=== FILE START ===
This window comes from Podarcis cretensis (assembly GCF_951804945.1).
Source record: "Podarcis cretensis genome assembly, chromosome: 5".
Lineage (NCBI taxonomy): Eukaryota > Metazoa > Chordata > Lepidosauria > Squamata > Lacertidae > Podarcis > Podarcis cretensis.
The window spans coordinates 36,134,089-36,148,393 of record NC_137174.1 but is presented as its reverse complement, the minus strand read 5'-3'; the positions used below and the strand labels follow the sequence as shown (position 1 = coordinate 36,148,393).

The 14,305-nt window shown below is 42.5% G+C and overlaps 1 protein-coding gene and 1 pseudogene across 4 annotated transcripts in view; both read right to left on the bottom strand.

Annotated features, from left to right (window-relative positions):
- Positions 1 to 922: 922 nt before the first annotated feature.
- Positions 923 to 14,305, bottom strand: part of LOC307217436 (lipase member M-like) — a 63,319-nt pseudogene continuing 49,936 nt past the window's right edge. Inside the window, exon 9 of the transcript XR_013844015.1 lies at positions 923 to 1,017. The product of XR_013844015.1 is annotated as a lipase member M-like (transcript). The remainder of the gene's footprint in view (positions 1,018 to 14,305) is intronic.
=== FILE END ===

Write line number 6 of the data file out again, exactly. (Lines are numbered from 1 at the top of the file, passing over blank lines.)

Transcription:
Annotated features, from left to right (window-relative positions):